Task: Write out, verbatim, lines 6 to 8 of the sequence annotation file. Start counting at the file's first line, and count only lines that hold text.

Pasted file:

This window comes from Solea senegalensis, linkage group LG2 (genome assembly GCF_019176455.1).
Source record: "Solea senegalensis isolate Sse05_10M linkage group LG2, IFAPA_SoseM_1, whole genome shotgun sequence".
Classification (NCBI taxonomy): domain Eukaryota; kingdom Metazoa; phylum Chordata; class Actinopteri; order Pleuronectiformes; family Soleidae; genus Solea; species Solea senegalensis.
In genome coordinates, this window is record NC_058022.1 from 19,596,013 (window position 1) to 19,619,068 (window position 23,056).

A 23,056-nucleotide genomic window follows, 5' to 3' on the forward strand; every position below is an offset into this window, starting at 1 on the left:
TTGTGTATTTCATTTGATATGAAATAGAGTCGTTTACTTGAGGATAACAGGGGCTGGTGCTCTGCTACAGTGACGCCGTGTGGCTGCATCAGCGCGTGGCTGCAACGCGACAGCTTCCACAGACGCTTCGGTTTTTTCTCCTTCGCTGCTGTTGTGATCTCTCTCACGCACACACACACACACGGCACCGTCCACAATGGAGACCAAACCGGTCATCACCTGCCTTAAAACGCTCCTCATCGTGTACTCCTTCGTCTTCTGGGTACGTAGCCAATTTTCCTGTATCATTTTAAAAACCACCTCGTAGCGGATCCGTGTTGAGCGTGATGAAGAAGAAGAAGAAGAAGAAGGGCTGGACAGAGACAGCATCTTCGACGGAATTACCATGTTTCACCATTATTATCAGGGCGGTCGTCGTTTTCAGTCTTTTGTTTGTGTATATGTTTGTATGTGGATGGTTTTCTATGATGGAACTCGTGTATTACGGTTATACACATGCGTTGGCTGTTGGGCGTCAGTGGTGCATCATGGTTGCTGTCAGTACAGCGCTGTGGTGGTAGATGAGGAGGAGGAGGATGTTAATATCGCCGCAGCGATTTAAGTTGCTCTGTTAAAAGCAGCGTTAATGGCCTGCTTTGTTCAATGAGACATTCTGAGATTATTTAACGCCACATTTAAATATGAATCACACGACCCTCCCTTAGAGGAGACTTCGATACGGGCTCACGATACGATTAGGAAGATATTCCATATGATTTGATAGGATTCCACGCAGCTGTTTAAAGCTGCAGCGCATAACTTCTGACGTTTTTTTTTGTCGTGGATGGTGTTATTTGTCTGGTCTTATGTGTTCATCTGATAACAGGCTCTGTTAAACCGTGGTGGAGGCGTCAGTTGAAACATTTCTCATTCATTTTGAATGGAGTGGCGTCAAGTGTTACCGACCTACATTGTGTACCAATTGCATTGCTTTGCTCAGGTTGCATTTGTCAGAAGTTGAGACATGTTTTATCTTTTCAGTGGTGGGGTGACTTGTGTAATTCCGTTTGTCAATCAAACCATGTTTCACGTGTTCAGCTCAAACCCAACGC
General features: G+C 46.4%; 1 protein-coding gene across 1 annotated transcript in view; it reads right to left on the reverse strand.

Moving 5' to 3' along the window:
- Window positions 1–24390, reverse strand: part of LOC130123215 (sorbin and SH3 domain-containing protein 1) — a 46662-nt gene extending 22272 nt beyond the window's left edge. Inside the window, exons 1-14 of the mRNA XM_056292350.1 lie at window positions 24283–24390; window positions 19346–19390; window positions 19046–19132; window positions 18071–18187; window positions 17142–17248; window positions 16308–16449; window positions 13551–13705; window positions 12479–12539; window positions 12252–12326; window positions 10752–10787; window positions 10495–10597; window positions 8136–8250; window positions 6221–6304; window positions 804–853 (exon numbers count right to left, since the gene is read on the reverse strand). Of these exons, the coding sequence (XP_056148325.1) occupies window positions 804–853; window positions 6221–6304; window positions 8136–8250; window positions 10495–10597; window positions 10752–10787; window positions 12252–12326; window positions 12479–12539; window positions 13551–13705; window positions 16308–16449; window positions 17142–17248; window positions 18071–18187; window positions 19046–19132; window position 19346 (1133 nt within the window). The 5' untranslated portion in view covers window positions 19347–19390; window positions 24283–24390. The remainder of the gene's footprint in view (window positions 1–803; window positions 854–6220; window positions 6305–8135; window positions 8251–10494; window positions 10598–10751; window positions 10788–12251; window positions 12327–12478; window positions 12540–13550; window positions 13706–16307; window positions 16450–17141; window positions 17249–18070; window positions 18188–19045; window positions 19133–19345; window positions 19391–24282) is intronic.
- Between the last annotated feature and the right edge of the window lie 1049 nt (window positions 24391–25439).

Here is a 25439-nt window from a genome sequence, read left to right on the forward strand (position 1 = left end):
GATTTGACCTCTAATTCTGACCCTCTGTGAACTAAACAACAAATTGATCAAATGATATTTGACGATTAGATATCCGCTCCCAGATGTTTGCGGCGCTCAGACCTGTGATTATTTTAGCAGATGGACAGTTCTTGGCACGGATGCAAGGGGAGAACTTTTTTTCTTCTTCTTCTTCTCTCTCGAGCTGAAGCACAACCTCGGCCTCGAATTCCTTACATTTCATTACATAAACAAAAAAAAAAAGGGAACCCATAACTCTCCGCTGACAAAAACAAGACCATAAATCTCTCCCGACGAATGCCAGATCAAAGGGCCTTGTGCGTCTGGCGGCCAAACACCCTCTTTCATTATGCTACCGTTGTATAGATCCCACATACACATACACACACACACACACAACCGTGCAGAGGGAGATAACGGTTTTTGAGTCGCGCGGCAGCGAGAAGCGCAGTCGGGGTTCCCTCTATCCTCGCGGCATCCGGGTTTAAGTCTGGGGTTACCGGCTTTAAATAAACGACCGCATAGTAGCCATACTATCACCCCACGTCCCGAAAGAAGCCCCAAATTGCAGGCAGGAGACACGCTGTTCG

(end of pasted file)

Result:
TTGTGTATTTCATTTGATATGAAATAGAGTCGTTTACTTGAGGATAACAGGGGCTGGTGCTCTGCTACAGTGACGCCGTGTGGCTGCATCAGCGCGTGGCTGCAACGCGACAGCTTCCACAGACGCTTCGGTTTTTTCTCCTTCGCTGCTGTTGTGATCTCTCTCACGCACACACACACACACGGCACCGTCCACAATGGAGACCAAACCGGTCATCACCTGCCTTAAAACGCTCCTCATCGTGTACTCCTTCGTCTTCTGGGTACGTAGCCAATTTTCCTGTATCATTTTAAAAACCACCTCGTAGCGGATCCGTGTTGAGCGTGATGAAGAAGAAGAAGAAGAAGAAGGGCTGGACAGAGACAGCATCTTCGACGGAATTACCATGTTTCACCATTATTATCAGGGCGGTCGTCGTTTTCAGTCTTTTGTTTGTGTATATGTTTGTATGTGGATGGTTTTCTATGATGGAACTCGTGTATTACGGTTATACACATGCGTTGGCTGTTGGGCGTCAGTGGTGCATCATGGTTGCTGTCAGTACAGCGCTGTGGTGGTAGATGAGGAGGAGGAGGATGTTAATATCGCCGCAGCGATTTAAGTTGCTCTGTTAAAAGCAGCGTTAATGGCCTGCTTTGTTCAATGAGACATTCTGAGATTATTTAACGCCACATTTAAATATGAATCACACGACCCTCCCTTAGAGGAGACTTCGATACGGGCTCACGATACGATTAGGAAGATATTCCATATGATTTGATAGGATTCCACGCAGCTGTTTAAAGCTGCAGCGCATAACTTCTGACGTTTTTTTTTGTCGTGGATGGTGTTATTTGTCTGGTCTTATGTGTTCATCTGATAACAGGCTCTGTTAAACCGTGGTGGAGGCGTCAGTTGAAACATTTCTCATTCATTTTGAATGGAGTGGCGTCAAGTGTTACCGACCTACATTGTGTACCAATTGCATTGCTTTGCTCAGGTTGCATTTGTCAGAAGTTGAGACATGTTTTATCTTTTCAGTGGTGGGGTGACTTGTGTAATTCCGTTTGTCAATCAAACCATGTTTCACGTGTTCAGCTCAAACCCAACGC
General features: G+C 46.4%; 1 protein-coding gene across 1 annotated transcript in view; it reads right to left on the reverse strand.

Moving 5' to 3' along the window: